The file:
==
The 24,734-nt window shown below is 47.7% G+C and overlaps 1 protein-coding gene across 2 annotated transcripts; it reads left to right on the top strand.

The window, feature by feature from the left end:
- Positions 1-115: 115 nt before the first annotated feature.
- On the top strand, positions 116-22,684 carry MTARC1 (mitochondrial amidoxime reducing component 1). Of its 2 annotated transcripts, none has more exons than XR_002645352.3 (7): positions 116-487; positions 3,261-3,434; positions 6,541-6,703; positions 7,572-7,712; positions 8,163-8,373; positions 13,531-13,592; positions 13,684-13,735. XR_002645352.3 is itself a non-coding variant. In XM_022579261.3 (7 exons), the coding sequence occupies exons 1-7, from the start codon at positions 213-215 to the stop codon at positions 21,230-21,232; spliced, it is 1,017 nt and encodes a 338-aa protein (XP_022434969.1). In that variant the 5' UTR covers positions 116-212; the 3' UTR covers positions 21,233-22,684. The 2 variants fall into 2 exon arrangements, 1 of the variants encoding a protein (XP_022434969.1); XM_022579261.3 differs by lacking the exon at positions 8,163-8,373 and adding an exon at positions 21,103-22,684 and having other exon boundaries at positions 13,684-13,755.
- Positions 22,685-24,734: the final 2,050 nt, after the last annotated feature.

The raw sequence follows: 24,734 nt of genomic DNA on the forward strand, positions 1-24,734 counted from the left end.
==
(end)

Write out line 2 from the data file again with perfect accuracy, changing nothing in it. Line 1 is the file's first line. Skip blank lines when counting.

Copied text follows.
The window, feature by feature from the left end: